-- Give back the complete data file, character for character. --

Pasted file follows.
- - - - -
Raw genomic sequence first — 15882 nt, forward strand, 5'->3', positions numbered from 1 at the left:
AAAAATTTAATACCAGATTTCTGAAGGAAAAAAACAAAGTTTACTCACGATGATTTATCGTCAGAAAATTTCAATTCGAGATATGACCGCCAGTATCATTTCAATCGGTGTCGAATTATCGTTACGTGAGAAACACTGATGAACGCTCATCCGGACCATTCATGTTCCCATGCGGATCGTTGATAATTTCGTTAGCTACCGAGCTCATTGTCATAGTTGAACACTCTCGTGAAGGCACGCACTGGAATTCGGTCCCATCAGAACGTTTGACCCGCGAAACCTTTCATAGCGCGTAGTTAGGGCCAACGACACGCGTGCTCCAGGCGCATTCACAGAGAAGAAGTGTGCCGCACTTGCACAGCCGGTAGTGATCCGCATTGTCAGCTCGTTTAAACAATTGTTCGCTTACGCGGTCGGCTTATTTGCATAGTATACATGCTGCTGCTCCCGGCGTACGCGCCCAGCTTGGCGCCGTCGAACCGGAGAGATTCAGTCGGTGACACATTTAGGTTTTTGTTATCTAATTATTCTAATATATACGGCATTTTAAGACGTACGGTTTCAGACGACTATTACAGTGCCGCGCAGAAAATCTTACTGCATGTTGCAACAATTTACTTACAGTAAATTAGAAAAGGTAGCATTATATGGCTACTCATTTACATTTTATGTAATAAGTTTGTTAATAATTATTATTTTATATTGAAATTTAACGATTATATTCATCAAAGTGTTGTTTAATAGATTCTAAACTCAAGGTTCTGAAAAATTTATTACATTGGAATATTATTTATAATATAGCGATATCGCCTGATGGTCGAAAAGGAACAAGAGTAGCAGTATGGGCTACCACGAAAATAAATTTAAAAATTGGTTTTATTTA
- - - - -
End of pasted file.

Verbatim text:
Raw genomic sequence first — 15882 nt, forward strand, 5'->3', positions numbered from 1 at the left:
AAAAATTTAATACCAGATTTCTGAAGGAAAAAAACAAAGTTTACTCACGATGATTTATCGTCAGAAAATTTCAATTCGAGATATGACCGCCAGTATCATTTCAATCGGTGTCGAATTATCGTTACGTGAGAAACACTGATGAACGCTCATCCGGACCATTCATGTTCCCATGCGGATCGTTGATAATTTCGTTAGCTACCGAGCTCATTGTCATAGTTGAACACTCTCGTGAAGGCACGCACTGGAATTCGGTCCCATCAGAACGTTTGACCCGCGAAACCTTTCATAGCGCGTAGTTAGGGCCAACGACACGCGTGCTCCAGGCGCATTCACAGAGAAGAAGTGTGCCGCACTTGCACAGCCGGTAGTGATCCGCATTGTCAGCTCGTTTAAACAATTGTTCGCTTACGCGGTCGGCTTATTTGCATAGTATACATGCTGCTGCTCCCGGCGTACGCGCCCAGCTTGGCGCCGTCGAACCGGAGAGATTCAGTCGGTGACACATTTAGGTTTTTGTTATCTAATTATTCTAATATATACGGCATTTTAAGACGTACGGTTTCAGACGACTATTACAGTGCCGCGCAGAAAATCTTACTGCATGTTGCAACAATTTACTTACAGTAAATTAGAAAAGGTAGCATTATATGGCTACTCATTTACATTTTATGTAATAAGTTTGTTAATAATTATTATTTTATATTGAAATTTAACGATTATATTCATCAAAGTGTTGTTTAATAGATTCTAAACTCAAGGTTCTGAAAAATTTATTACATTGGAATATTATTTATAATATAGCGATATCGCCTGATGGTCGAAAAGGAACAAGAGTAGCAGTATGGGCTACCACGAAAATAAATTTAAAAATTGGTTTTATTTA